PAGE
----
The university professor began the first class of the semester by announcing that she was an "anti-imperialist, anti-heterosexist Marxist-feminist." She read us the famous quote from Robin Morgan, the leading feminist and former editor of Ms. Magazine, who said "kill your fathers, not your mothers." Seeing the students’ shocked faces, she added "Kill is too strong. Hate your fathers, not your mothers." I guess she was a moderate.
One of the male students in the class, obviously feeling chastised, said the defense I’ve heard young men say hundreds of times—"don’t blame us for what happened to women in the past—blame our fathers and grandfathers."
I’ve ruminated darkly over those words many times, and when thinking of my father and grandfather, I can’t help but be struck by the special burdens they shouldered as men, because they were men, and how these special burdens have now become a blank space in our history.
Hate my grandfather? My grandfather was a milkman. A young immigrant who enlisted to fight in World War I out of gratitude to the country which had allowed him to escape Russian Czarist tyranny. A man who, wounded in the decisive Battle of the Argonne Forest in 1918, received the Purple Heart and the French Croix de Guerre. A tender father who stayed up half the night stroking the fevered brow of his sickly youngest daughter—a "daddy’s girl"— before going to work at three in the morning. A man who put his safety and even his life on the line during the violent union strikes and battles of the 1930s, because he believed that workers have the right to decent wages and living conditions.
Hate my father? The man who worked six days a week for 25 years yet somehow always had time to spend with me? Who never once let me down? Who worked 12 hour days when my sister and I were toddlers so he could ensure that we would be provided for? Who recalls sadly as he looks at his little granddaughter that he doesn’t even remember what we looked like at that age, because he was rarely able to be home?
The successful feminist re-writing of the pre-feminist past as a virtual dark ages where men lived like nobles and women were their serfs is at the core of the "hate your father" idea. Tens of millions of male blue collar workers—who put their bodies on the line in the coal mines and steel mills so their wives and children could live in safety and comfort—have been turned into oppressors. Their wives and children, for whom these men sacrificed so much, have been turned into their victims.
Edited out of our history are the tragedies of millions of American men who were killed or maimed on what German socialist Rosa Luxemburg called the "battlefield of labor." The miners who died in cave-ins, explosions, or of black lung disease. The sailors and fisherman who died at sea. The oil refinery workers killed in explosions. The factory workers killed in industrial accidents. The construction workers who died carving train tracks and then highways through majestic mountain cliffs or the scorching desert. The construction workers who died building our bridges, dams, high rises, stadiums, and apartments.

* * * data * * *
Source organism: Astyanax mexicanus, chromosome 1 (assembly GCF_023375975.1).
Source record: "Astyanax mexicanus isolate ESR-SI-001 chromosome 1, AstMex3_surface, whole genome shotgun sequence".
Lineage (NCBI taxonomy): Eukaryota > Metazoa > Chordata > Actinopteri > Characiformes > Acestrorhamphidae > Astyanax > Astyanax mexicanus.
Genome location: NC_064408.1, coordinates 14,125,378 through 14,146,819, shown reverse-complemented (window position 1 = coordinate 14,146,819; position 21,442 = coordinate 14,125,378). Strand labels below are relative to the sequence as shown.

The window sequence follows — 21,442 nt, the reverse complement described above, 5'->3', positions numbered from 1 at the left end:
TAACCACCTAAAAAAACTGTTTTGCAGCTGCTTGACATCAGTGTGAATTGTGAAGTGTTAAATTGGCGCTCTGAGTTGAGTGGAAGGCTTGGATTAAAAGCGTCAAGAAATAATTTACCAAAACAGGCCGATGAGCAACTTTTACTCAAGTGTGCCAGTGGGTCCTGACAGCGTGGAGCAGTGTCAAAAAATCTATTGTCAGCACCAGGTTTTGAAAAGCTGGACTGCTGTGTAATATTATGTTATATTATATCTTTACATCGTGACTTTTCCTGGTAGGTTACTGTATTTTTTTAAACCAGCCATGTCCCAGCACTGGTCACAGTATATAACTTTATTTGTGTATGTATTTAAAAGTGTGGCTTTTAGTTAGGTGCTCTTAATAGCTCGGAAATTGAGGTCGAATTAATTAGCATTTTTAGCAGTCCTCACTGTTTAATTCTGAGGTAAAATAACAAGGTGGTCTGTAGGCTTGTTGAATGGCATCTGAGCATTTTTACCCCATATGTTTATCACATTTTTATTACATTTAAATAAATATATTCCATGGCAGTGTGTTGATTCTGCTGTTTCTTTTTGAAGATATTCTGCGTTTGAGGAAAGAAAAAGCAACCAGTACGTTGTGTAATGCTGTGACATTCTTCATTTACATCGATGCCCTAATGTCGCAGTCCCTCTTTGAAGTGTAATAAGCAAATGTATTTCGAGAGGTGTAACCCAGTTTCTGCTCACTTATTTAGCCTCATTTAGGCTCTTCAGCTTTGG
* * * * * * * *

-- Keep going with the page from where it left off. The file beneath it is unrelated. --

All of them have been forgotten, in part because there is no natural constituency which would like to remember them—the right generally does not dwell on yesterday’s struggling blue collar workers and heroic union men, and the left is beholden to the feminists, for whom any mention of men as special contributors or as victims is strictly forbidden.
The only credit left for men is the military, and even this has been partially hijacked. We now speak of "the men and women who fought and died in our wars" as if even one percent of our military casualties were ever suffered by women, or as if women were ever conscripted the way men were.
Feminists once excoriated our society—correctly—for ignoring the massive, hidden contributions of women in child-rearing and housework. They asked new and important questions like "Who cooked the last supper?" and, even better, "Who washed the dishes afterwards?" But we have now come full circle—men’s special and unique contributions (hazardous jobs, long work hours, long commutes, time away from the family, etc.) are ignored, and any reference to them as a male burden is "sexism."
I thought of this recently when I took my young son to a large model train exhibition, one rich in 1940s and 1950s Americana. Looking at the huge displays of trains cutting through mountain peaks, of bridges and railroad trusses towering hundreds of feet above canyons and rivers, of towns and their factories and coal mines, of the sheer industrial might of the old America, I felt torn inside. I know that this was a world where many Americans were terribly mistreated—blacks, Latinos, some women, and often the working-class and the poor. Yet I couldn’t also help but feel a tug of nostalgia as I looked at a world which men—through their ingenuity, strength, and raw physical courage—had carved out of wilderness. Men of my generation have endured relentless criticism, and even the best of us must struggle just to attain the moral status automatically granted to women. Yet in this older world, it seems, there was respect for men and the special sacrifices they made.
And perhaps someday, the professor’s dictum "hate your father" aside, there will be some respect for the sacrifices my father and grandfather made, the uniquely male sacrifices they made. Hate my father? No ma’am!
- She ThinksApr. 6, 2002
- Cybercast News ServiceApr. 8, 2002
- World Net DailyApr. 8, 2002